- Warp Making - Four to six iron rods are driven into the ground at intervals, adding up to the length of the warp. This is called yarun. A long stick with a hook at its end called yarunwej is used to transfer the yarn from the prech to wind the yarn around the iron rods. Two people walk back and forth between the iron rods, carrying a prech in one hand and the yarun wej in the other to wind the yarn. The crossing of the yarn at each turn is very important as it keeps the yarn from tangling. The number of warp threads varies from 1,800 to 2,400 across the width of the fabric. Wooden sticks are placed through the crosses made in the warp, and the threads are spread and manipulated by hand to avoid tangling. These sticks are later replaced with threads, which keeps the cross formation in its place. Now the warp is ready to be rolled onto a wooden beam.
- Drafting - The prepared warp is threaded through the saaz or healds. The threads are inserted into the loop (heald eye) formed by two thick cotton threads crossing each other. Two people are needed, one to pass the thread from behind and the other to pull it through the loop. The threads are put according to a specific order depending on whether the weave will be plain or a diamond (cheshme bulbul) or twill (saada) or herringbone (maachli gond). Once the warp has been threaded through the shafts or saaz, it is put through the extremely fine teeth of a bamboo reed.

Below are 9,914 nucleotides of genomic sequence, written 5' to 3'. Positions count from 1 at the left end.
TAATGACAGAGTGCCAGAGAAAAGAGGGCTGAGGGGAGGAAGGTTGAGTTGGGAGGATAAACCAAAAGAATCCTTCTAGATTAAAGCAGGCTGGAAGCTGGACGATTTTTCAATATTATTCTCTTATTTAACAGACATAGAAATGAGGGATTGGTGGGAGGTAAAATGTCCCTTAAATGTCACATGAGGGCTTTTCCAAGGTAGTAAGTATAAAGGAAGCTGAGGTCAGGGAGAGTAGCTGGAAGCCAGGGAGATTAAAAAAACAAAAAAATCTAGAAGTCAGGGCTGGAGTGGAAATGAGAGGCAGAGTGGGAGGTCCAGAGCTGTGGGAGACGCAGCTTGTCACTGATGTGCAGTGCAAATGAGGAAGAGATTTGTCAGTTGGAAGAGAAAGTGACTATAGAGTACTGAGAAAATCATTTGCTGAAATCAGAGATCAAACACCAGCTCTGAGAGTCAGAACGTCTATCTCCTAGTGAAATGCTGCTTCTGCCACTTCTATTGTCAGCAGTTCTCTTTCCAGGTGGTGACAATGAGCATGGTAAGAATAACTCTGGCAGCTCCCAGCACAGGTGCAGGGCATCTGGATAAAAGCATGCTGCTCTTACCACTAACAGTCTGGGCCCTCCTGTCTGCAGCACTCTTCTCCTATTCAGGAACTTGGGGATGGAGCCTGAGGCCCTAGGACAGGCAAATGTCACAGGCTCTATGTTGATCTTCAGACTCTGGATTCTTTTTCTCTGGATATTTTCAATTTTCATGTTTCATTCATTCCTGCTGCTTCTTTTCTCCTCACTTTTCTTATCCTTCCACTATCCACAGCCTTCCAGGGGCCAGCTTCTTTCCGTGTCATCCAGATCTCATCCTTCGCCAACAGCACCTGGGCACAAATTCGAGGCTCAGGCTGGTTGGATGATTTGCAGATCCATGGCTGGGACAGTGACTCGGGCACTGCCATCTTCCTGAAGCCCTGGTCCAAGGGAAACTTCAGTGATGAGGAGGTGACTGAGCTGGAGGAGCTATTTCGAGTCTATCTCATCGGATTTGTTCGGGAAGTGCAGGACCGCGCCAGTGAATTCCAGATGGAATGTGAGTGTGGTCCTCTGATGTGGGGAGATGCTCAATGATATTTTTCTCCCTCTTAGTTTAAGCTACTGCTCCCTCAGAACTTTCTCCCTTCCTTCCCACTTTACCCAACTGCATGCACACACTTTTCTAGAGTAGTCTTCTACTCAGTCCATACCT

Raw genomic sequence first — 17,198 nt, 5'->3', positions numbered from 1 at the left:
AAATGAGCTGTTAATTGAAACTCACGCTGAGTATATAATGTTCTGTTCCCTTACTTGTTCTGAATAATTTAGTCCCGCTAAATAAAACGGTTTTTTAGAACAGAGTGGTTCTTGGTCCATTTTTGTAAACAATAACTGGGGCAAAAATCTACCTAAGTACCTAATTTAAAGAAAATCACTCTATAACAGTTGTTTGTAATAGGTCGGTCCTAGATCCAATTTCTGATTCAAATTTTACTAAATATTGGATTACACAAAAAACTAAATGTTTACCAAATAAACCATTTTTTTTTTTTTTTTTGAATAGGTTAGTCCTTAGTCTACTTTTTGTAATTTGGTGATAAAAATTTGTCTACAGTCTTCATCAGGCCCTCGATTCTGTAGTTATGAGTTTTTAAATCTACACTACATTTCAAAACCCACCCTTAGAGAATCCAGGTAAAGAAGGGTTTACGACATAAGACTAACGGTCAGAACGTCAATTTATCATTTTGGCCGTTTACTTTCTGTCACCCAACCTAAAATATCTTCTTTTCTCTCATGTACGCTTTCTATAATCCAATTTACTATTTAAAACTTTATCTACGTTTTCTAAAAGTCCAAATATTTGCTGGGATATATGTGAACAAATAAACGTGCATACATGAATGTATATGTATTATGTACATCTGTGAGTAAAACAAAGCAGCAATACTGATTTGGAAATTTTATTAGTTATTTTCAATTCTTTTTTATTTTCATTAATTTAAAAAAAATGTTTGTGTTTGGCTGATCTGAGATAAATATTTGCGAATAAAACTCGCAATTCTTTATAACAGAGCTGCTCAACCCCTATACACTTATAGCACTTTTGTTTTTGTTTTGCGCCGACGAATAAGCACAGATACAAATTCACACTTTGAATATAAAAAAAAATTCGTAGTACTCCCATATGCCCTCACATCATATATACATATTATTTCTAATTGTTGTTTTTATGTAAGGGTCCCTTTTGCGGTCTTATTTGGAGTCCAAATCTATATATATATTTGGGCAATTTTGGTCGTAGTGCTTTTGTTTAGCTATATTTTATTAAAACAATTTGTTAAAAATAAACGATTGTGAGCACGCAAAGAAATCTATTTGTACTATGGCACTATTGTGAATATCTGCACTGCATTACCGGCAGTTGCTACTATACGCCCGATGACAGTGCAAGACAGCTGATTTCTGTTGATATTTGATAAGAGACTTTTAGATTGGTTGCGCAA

Due to the extremely fragile nature of the hand-spun yarn, weaving pashmina is a time consuming process and a 2 metre-long plain shawl takes at least three days to weave. While women are responsible for the spinning, men do the weaving. In almost all the households the entire family gets involved in the making of pashmina.
- Loom - The frame-looms for weaving pashmina are traditionally made of deodar wood. The warp beam, healds and comb are suspended from the frame. The former is attached by a peg and chord to a fixed beam beneath it and this arrangement enables it to be turned as required to let off the warp. The cloth beam is also tightened manually with a wooden stick called taang, which ensures even tension at all times. The shafts are operated in the usual way with treadles.
- Weaving - Pashmina fabric is hand woven gently and the weft is inserted through a shuttle in a throw and catch motion. As the hand spun yarn is fragile, it is not possible to use a fly shuttle, as normally used on traditional handlooms.
Post Loom Processing
- Finishing & Washing - The woven fabric is washed with reetha or soap-nut and sent to a purzgar or finisher, who tweezes, clips and brushes it to get rid of its superfluous flaws. The cloth is also scrubbed gently with the dried core of kasher, a gourd known to make the surface smooth and remove any loose fibres. The cloth is then re-washed in running cold water, and struck or stamped repeatedly against a hard surface or stone, to make the fabric smooth and soft. The fabric is wrung in a hand operated spinner after which it is either spread out or hung to dry. It is later sent for calendaring, where it is rolled, stretched and steam-ironed.